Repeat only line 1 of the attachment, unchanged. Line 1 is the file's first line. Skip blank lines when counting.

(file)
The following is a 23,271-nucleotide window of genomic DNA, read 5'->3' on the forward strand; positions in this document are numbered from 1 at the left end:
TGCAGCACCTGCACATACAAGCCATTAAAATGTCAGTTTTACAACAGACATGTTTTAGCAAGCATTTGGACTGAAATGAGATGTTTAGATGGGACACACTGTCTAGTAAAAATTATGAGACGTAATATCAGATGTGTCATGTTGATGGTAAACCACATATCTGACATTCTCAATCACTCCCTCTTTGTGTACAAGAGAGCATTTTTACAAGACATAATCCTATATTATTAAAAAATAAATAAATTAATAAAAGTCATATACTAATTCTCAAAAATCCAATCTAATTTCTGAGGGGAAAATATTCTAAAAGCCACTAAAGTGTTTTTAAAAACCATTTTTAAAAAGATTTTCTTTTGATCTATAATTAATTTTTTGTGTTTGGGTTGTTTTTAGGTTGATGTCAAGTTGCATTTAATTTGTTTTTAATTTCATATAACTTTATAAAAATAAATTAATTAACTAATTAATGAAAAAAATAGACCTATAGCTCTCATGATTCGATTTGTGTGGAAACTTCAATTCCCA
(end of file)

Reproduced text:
The following is a 23,271-nucleotide window of genomic DNA, read 5'->3' on the forward strand; positions in this document are numbered from 1 at the left end: